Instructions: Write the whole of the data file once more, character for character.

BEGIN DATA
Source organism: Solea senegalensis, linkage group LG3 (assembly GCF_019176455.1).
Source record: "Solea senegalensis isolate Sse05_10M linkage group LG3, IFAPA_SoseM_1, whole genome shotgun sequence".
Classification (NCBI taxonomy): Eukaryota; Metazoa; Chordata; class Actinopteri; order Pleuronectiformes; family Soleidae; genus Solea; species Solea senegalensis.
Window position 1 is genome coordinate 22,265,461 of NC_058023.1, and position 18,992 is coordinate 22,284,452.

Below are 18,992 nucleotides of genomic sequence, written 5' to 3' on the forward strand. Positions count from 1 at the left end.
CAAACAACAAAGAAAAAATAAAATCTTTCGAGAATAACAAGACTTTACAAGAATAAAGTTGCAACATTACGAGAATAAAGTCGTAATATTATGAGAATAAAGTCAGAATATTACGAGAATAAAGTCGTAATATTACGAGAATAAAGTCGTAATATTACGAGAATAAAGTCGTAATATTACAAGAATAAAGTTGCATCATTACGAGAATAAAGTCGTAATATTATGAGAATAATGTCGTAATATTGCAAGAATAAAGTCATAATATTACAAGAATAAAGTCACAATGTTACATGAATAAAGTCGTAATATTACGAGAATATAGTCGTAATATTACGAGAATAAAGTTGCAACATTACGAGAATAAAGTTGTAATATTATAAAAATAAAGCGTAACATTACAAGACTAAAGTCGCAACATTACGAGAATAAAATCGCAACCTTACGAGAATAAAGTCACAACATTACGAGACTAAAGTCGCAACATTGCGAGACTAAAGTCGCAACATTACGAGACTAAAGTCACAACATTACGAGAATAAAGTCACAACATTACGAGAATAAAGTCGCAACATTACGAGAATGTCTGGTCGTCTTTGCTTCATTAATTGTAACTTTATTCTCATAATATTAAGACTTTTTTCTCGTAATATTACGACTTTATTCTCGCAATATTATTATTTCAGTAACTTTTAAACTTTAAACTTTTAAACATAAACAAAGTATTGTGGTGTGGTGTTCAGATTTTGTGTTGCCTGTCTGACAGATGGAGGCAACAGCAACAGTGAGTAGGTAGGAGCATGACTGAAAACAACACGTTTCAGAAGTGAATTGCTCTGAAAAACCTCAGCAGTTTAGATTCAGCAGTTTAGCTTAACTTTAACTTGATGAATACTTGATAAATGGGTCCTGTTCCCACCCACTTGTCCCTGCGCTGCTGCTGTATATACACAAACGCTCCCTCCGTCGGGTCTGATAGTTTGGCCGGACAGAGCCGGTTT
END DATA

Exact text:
Source organism: Solea senegalensis, linkage group LG3 (assembly GCF_019176455.1).
Source record: "Solea senegalensis isolate Sse05_10M linkage group LG3, IFAPA_SoseM_1, whole genome shotgun sequence".
Classification (NCBI taxonomy): Eukaryota; Metazoa; Chordata; class Actinopteri; order Pleuronectiformes; family Soleidae; genus Solea; species Solea senegalensis.
Window position 1 is genome coordinate 22,265,461 of NC_058023.1, and position 18,992 is coordinate 22,284,452.

Below are 18,992 nucleotides of genomic sequence, written 5' to 3' on the forward strand. Positions count from 1 at the left end.
CAAACAACAAAGAAAAAATAAAATCTTTCGAGAATAACAAGACTTTACAAGAATAAAGTTGCAACATTACGAGAATAAAGTCGTAATATTATGAGAATAAAGTCAGAATATTACGAGAATAAAGTCGTAATATTACGAGAATAAAGTCGTAATATTACGAGAATAAAGTCGTAATATTACAAGAATAAAGTTGCATCATTACGAGAATAAAGTCGTAATATTATGAGAATAATGTCGTAATATTGCAAGAATAAAGTCATAATATTACAAGAATAAAGTCACAATGTTACATGAATAAAGTCGTAATATTACGAGAATATAGTCGTAATATTACGAGAATAAAGTTGCAACATTACGAGAATAAAGTTGTAATATTATAAAAATAAAGCGTAACATTACAAGACTAAAGTCGCAACATTACGAGAATAAAATCGCAACCTTACGAGAATAAAGTCACAACATTACGAGACTAAAGTCGCAACATTGCGAGACTAAAGTCGCAACATTACGAGACTAAAGTCACAACATTACGAGAATAAAGTCACAACATTACGAGAATAAAGTCGCAACATTACGAGAATGTCTGGTCGTCTTTGCTTCATTAATTGTAACTTTATTCTCATAATATTAAGACTTTTTTCTCGTAATATTACGACTTTATTCTCGCAATATTATTATTTCAGTAACTTTTAAACTTTAAACTTTTAAACATAAACAAAGTATTGTGGTGTGGTGTTCAGATTTTGTGTTGCCTGTCTGACAGATGGAGGCAACAGCAACAGTGAGTAGGTAGGAGCATGACTGAAAACAACACGTTTCAGAAGTGAATTGCTCTGAAAAACCTCAGCAGTTTAGATTCAGCAGTTTAGCTTAACTTTAACTTGATGAATACTTGATAAATGGGTCCTGTTCCCACCCACTTGTCCCTGCGCTGCTGCTGTATATACACAAACGCTCCCTCCGTCGGGTCTGATAGTTTGGCCGGACAGAGCCGGTTT